Photo Credit: Sue Matsuki
Come Croon with Me
Green Room 42
Nov 22, 2019, 7PM
Mark William, a young man now in his 20’s, has an unexpectedly clear baritone voice. Looking at William one might think the program would be filled with contemporary pop and show tunes, and not American Songbook; more Justin Bieber than Frank Sinatra! But, if you close your eyes and just take in the voice, you’d swear that you were in a 1940’s movie listening to a rat-packer. His clean-cut image and sparkly jacket are clear indicators of a Sinatra-esque male singer on stage, but with a decidedly more contemporary flair.
After an overture by his super little big band (6 pieces) led by Musical Director/Arranger, Clint Edwards, William took to the stage with a swinging version medley of “A Lot of Livin’ To Do / Shine It On” (Strouse/Adams and Kander/Ebb). The arrangements were very big band and Las Vegas Nightclub-like and, to William’s credit, he knew his charts and delivered on each of them, but they remain complicated, maybe sometimes a little too busy at the expense of a more “cabaret” style, lyric driven connection. The show was billed as a cabaret act when, in fact, it was more of a nightclub act which would work well in a Las Vegas lounge and/or cruise ship. This is not mentioned disparagingly. This was a great show, with amazing charts, and beautifully sung. But it was not what we consider a cabaret act. William could easily make a lot of money in the above-mentioned venues. He’s polished, and talented. General audiences will love what he has to offer, which is considerable.
What distinguishes a nightclub act from a cabaret act is the commitment to lyric connection. And, while William had may moments of sweet, pure, real connection, particularly on his original song “Wherever We Land” and later with “I’ve Got to be Me” (Walter Marks) and the iconic “I Am What I Am” (Jerry Herman). The overall show was more style (admittedly great style) over connection. Also interesting was his take on the Bruno Mars song, “Just the Way You Are.”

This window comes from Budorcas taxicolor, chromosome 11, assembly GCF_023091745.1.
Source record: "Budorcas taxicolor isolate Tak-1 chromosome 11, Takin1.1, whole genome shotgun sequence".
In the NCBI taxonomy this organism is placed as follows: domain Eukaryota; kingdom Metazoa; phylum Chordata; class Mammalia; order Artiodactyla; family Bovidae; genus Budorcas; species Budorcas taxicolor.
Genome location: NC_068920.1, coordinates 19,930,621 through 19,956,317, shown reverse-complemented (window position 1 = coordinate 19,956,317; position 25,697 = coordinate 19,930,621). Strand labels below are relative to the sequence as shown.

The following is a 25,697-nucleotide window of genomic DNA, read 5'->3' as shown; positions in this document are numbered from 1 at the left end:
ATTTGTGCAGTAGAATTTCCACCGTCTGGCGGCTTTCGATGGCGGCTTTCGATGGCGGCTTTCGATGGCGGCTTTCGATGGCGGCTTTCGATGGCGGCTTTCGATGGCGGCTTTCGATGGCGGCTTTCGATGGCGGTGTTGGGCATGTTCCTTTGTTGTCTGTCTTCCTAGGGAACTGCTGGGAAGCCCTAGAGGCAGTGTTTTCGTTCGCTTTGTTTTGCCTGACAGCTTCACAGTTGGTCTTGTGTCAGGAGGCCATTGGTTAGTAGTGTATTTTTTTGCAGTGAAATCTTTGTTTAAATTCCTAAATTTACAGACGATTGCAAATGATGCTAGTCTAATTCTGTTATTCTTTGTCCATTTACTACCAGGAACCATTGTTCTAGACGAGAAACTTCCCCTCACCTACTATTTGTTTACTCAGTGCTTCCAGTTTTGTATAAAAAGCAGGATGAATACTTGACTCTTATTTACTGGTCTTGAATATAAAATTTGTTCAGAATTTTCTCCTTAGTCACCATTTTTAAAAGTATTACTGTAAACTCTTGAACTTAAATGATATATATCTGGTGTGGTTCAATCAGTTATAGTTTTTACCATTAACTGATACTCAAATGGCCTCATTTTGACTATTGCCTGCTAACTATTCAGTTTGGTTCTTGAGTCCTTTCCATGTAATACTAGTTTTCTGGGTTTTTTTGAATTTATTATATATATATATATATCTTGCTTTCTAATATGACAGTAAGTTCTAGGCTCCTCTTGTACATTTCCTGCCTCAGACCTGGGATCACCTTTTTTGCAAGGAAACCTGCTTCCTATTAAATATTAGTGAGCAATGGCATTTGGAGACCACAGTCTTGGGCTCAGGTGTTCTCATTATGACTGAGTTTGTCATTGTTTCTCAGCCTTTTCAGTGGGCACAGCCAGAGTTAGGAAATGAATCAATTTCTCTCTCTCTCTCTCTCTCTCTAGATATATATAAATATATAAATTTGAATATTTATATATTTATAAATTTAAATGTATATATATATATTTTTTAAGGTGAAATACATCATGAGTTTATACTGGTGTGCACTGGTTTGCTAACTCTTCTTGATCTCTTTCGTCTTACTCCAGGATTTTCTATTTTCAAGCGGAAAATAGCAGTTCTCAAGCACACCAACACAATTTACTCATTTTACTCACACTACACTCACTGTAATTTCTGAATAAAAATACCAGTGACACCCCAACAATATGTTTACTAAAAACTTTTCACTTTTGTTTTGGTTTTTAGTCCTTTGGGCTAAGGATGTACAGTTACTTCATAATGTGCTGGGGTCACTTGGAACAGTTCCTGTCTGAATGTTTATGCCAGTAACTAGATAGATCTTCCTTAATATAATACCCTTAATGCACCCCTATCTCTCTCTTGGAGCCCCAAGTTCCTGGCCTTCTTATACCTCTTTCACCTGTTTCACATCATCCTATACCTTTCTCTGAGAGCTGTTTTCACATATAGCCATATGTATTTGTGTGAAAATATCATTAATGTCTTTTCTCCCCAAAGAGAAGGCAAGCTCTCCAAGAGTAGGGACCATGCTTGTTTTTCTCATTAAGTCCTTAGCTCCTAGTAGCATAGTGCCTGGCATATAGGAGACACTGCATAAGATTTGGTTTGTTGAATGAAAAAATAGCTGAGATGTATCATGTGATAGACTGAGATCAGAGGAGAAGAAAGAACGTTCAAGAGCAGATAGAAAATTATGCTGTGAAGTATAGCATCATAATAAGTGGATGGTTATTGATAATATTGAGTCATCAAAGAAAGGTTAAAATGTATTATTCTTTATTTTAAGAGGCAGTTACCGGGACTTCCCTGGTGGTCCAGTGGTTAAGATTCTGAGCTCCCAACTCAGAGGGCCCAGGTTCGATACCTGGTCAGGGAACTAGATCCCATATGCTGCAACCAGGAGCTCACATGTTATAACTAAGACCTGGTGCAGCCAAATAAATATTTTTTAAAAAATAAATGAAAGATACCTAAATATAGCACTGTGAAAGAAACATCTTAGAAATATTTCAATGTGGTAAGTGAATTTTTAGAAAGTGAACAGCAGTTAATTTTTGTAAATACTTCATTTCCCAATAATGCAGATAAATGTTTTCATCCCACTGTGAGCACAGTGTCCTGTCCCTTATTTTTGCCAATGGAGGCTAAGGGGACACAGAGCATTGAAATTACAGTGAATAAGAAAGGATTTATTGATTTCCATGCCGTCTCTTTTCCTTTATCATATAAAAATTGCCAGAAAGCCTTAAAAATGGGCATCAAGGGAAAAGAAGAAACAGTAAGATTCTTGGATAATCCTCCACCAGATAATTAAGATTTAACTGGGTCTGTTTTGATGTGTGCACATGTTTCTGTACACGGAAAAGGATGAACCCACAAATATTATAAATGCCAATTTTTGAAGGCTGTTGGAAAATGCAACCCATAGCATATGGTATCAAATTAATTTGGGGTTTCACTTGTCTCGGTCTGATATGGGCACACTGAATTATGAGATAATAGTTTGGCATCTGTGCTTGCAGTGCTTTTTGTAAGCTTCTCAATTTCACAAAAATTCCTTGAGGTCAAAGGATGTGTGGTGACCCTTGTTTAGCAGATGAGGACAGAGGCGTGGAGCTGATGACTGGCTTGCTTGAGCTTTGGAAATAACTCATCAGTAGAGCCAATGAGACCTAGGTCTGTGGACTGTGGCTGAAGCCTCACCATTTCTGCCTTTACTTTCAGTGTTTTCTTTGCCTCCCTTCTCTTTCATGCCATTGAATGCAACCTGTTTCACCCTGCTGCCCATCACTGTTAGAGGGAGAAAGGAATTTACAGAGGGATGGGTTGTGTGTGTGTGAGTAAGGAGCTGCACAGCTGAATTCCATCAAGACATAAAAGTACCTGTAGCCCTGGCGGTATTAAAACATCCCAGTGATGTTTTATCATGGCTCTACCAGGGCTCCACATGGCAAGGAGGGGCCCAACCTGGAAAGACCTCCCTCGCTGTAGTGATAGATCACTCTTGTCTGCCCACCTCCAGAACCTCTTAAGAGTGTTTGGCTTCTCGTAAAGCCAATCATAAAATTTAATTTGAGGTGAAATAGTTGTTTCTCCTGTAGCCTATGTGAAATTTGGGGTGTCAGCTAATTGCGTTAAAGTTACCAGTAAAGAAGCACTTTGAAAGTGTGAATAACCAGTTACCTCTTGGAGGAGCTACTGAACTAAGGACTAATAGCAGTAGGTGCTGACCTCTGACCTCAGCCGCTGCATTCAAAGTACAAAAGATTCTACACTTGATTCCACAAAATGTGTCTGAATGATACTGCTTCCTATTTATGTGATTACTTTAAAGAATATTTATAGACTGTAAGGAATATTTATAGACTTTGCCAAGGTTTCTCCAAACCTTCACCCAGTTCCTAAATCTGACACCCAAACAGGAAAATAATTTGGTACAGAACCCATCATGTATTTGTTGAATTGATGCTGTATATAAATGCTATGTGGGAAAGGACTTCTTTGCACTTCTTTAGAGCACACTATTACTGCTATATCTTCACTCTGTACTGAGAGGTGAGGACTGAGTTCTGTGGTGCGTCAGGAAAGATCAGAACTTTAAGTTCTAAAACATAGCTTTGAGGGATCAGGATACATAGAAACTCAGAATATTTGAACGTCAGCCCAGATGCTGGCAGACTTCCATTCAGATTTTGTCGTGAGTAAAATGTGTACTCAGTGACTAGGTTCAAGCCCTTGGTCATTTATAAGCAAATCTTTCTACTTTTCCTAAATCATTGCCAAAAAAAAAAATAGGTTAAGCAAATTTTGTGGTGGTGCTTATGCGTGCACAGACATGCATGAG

Program-wise there were too many medleys. A great song should be allowed to stand alone, and a great medley should also stand out as a special piece in the show with the medley being clever and interwoven so that the two songs now seem like they are one. Of the 13 songs in the program, there were 6 medleys, 3 of which were composed of 3 tunes each. This is a big “ask” in cabaret and, again, more of a nightclub-type choice.
At one point in the show, William told us he was not concerned about pronouns and, honestly, here in New York, no one is anymore but the point is, suddenly, the lyric connection was there – complete and pure, and fantastic. But, if pronouns really don’t matter (and one is committed to one’s subtext, knowing who it is one is singing to…there should be no discernible difference in the performance. The same connection should there, not because of the pronouns, but maybe in spite of them.
His stories and storytelling were very good, organic and sincere. When he told us that he felt alone until he found “his voice” I believed him. However, in the next minute, he put on his tap shoes and did a brief tap dance. However engaging it might’ve been, this was not necessary. It was not organic and seemed only to show us, or show off, how very talented he is? Yes, he is very, very talented but sometimes too much of a good thing is still just too much. He’s enough without the “plate-spinning.”
William works with an impressive Director/Producer team. Their vision for him seems to be as a nightclub entertainer, which is a great choice (no disparagement there). Cabaret may not be his genre. Although he could still do his act here, in these amazing rooms, perhaps he should be re-branded as the remarkable nightclub singer that he is, rather than impose the word Cabaret on him which creates an entirely different set of expectations about what we are about to see and hear. And this young man is worth both seeing and hearing.
“Mark William: Come Croon with Me” (Yellow Sound Label) is now on all streaming platforms.